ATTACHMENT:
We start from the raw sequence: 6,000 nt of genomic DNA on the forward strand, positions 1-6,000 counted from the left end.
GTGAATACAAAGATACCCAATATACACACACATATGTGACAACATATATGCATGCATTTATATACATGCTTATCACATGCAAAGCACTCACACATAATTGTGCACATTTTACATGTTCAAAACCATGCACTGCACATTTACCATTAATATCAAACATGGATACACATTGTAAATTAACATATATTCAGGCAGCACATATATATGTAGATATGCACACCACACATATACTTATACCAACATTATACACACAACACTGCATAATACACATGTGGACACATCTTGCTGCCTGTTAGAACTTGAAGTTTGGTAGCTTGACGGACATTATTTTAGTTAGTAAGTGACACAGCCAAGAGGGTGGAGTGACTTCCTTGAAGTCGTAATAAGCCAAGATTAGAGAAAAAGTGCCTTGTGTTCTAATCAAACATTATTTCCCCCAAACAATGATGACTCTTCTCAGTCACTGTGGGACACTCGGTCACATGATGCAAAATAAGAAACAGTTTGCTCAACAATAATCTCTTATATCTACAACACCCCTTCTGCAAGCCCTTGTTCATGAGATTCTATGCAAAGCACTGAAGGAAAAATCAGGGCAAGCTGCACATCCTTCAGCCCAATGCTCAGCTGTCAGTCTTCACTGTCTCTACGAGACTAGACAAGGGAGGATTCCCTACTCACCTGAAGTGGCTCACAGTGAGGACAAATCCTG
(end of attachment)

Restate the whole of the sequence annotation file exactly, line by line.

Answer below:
We start from the raw sequence: 6,000 nt of genomic DNA on the forward strand, positions 1-6,000 counted from the left end.
GTGAATACAAAGATACCCAATATACACACACATATGTGACAACATATATGCATGCATTTATATACATGCTTATCACATGCAAAGCACTCACACATAATTGTGCACATTTTACATGTTCAAAACCATGCACTGCACATTTACCATTAATATCAAACATGGATACACATTGTAAATTAACATATATTCAGGCAGCACATATATATGTAGATATGCACACCACACATATACTTATACCAACATTATACACACAACACTGCATAATACACATGTGGACACATCTTGCTGCCTGTTAGAACTTGAAGTTTGGTAGCTTGACGGACATTATTTTAGTTAGTAAGTGACACAGCCAAGAGGGTGGAGTGACTTCCTTGAAGTCGTAATAAGCCAAGATTAGAGAAAAAGTGCCTTGTGTTCTAATCAAACATTATTTCCCCCAAACAATGATGACTCTTCTCAGTCACTGTGGGACACTCGGTCACATGATGCAAAATAAGAAACAGTTTGCTCAACAATAATCTCTTATATCTACAACACCCCTTCTGCAAGCCCTTGTTCATGAGATTCTATGCAAAGCACTGAAGGAAAAATCAGGGCAAGCTGCACATCCTTCAGCCCAATGCTCAGCTGTCAGTCTTCACTGTCTCTACGAGACTAGACAAGGGAGGATTCCCTACTCACCTGAAGTGGCTCACAGTGAGGACAAATCCTG